After all those posts on Cape Town a while back, Durban deserves at least one more post of its own, given the good times I had there. I wrote about Durban while there, including a World Cup protest during the tournament and a visit to the Ohlange historic region in Phoenix township north of Durban, plus visiting Tzu Chi’s rural project in Umbumbulu, south of Durban. This time, let me just wrap up and reiterate what’s so nice about the laidback coastal city.
Durban is on the other side of South Africa (in the East) from Cape Town, facing the Indian Ocean. Before I went there in June, the only thing I knew about it was that it was mentioned in the classic King Solomon’s Mines. Now, I know it as a bustling port city with great weather and a fine beachfront right on its doorstep, elegant Victorian buildings in the city center, and the bunny chow, its famous dish composed of not rabbits, but curry meat, beans and potatoes tucked into a half-loaf of bread. Its most famous landmark may very well be its newest, the Moses Mabhida Stadium, newly built for the World Cup, and which I took countless pictures of. The structure itself is attractive, with its brilliant white exterior and arch that soars across from one end to the other, but people can also take a ride to the top of the arch, or walk, and enjoy a sweeping view of the city and the coastline. This is according to what people told me though, because I didn’t do it but I did enjoy many views of the stadium including from the inside during 2 World Cup matches.
The beach or Golden Mile, it should be obvious why it’s called that, is nice to walk along. Besides swimming, surfing or enjoying the sights, there are crafts vendors, bars and an aquarium and marine park near the harbor, which is the largest in Africa.
The city centre has a reputation for being a bit shoddy and even dangerous. While nothing untoward ever happened to me there, parts of it are kind of rundown, with abandoned storefronts and old facades, and caution should always be taken. But parts of it are splendid as well, with the City Hall and the area around it that boasts fine Victorian structures that exemplify the city’s British colonial heritage. City Hall itself has two museums inside as well as a music hall with one of the world’s largest organs, which I got to see thanks to some kind staff members who let us in even though it was closed.
Durban is also home to one of, if not the largest Indian populations outside of India (about 1 million) so it doesn’t come as a surprise that curry dishes, rotis, and samosas are popular, easy to find and great to taste (really miss the 3 rand (.40US$) samosas at Spar).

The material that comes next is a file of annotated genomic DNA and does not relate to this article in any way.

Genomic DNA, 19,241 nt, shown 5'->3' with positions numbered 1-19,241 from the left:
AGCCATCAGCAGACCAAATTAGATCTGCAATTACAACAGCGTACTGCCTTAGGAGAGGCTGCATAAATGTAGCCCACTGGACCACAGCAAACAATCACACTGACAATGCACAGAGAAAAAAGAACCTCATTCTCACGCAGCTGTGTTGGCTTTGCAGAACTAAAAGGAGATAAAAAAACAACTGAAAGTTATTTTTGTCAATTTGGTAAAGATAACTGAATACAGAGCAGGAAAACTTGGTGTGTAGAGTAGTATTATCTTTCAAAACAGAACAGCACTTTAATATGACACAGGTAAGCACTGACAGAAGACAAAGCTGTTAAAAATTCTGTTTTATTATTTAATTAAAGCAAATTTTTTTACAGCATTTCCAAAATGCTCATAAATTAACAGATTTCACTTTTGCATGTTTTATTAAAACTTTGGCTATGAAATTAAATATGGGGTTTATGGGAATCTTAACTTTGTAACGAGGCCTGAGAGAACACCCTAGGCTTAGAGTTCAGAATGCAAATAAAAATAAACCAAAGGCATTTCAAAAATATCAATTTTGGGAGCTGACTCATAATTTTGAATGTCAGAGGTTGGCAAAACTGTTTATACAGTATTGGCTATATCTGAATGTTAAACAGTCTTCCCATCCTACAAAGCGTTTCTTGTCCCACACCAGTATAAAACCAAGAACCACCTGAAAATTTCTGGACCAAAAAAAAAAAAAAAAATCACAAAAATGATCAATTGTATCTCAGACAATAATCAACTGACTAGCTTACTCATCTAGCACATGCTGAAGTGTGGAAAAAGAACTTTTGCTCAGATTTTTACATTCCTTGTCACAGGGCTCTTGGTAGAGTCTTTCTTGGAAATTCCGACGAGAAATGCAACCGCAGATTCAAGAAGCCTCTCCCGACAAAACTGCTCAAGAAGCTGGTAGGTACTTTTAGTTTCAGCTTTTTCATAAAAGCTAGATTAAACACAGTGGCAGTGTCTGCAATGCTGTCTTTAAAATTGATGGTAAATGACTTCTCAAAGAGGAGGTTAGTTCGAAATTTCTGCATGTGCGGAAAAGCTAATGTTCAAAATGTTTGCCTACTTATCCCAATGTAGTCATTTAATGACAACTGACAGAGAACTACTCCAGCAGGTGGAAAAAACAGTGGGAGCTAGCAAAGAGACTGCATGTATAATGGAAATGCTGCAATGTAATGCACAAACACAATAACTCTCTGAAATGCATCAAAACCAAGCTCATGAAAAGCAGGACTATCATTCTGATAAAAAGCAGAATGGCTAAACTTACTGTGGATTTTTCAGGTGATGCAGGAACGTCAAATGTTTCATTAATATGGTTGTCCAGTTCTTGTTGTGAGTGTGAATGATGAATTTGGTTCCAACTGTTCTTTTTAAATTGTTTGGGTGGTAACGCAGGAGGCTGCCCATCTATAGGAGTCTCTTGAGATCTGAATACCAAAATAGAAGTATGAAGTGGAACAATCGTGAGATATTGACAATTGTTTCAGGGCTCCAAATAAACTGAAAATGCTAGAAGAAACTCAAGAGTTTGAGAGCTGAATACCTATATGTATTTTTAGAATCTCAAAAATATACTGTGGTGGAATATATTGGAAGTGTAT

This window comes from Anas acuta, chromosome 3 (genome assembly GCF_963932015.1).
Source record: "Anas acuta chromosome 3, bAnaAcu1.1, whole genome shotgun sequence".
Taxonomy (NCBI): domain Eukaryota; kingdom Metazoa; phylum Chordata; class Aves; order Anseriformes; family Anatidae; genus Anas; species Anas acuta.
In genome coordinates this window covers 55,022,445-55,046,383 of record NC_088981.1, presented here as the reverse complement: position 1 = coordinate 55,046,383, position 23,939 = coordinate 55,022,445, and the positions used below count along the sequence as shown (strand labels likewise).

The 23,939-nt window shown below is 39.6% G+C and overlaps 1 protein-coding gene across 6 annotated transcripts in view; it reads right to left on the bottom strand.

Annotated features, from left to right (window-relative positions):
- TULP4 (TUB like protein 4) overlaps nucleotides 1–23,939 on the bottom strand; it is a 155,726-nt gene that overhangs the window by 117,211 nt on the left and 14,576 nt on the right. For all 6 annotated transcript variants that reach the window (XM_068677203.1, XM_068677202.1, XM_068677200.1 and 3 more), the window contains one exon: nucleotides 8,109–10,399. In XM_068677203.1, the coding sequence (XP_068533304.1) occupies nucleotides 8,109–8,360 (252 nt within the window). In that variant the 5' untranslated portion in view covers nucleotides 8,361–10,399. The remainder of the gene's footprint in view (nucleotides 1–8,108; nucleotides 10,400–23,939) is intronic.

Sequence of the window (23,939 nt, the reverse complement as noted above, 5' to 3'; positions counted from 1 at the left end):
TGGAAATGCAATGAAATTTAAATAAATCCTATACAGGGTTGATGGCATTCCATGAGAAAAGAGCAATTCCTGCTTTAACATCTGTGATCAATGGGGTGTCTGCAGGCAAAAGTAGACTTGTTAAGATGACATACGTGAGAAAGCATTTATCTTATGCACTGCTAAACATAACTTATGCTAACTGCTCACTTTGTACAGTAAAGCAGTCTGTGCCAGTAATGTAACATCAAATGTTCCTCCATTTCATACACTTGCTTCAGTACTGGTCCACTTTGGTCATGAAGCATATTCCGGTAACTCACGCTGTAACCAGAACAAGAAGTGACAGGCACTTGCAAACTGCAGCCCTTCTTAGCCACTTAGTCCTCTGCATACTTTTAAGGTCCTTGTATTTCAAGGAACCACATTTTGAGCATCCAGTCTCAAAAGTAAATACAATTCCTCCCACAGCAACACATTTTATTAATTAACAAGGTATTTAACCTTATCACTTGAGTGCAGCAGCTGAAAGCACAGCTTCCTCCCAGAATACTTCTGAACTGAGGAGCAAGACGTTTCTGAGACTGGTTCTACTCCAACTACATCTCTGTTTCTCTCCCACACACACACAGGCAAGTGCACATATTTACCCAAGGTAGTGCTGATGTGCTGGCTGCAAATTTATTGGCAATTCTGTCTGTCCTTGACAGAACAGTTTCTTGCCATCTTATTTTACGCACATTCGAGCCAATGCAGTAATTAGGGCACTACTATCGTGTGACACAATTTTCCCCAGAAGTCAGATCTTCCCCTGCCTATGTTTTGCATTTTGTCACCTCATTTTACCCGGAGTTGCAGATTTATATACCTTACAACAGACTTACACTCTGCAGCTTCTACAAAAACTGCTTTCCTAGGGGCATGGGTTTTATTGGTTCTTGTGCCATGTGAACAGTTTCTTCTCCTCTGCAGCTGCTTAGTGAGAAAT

One of the city’s most well-known attractions is the Victoria Street Indian Market. I thought it was a street market, but it’s actually a mall with lots of curry vendors and African crafts stores. And yes, some of these crafts stores are run by Indians. Nearby is a fish market but there’re also vendors selling “smileys” – goat’s heads that have a slight trace of a smile on their dead faces – that brave souls, not me, can try a bite of. Near the market is the Juma Masjid, which is said to be the largest mosque in the Southern Hemisphere. It didn’t seem that impressive though, because it was smack in the middle of a shopping district and itself had many stores along the first floor of its exterior facing the street.
Durban may not have the beauty of Cape Town or the hustle and bustle of Johannesburg (which is actually a good thing), but it is a great place to relax and to enjoy cultural diversity different from the rest of South Africa. It’s also a good point to set off towards the Drakensbergs or St. Lucia Wetland Park, both World Heritage Sites, as well as the Zulu lands in the Land of a Thousand Hills. Beaches run both north and south from Durban, with the north being more upscale. The new airport (King Shaka Zulu, just opened May 2010) is also up north and flying into it gives you a good view of some of these really upscale beachfront homes.
Durban beachfront, looking towards the city center.
Vervet monkeys running wild in the neighborhood, with the 2 on the right being kind enough to tolerate me taking their picture.
Seems like no matter where you look at the city from, the World Cup Stadium stands out, and in a good way.
A band performs at Burn, a Durban rock mainstay that’s seen better days but is still a decent place to hang out, especially the rooftop lounge. Still, the pitifully short free-drinks period on “free drinks” night (another night) was pathetic.
uShaka (yes, that’s how it’s spelled) aquarium.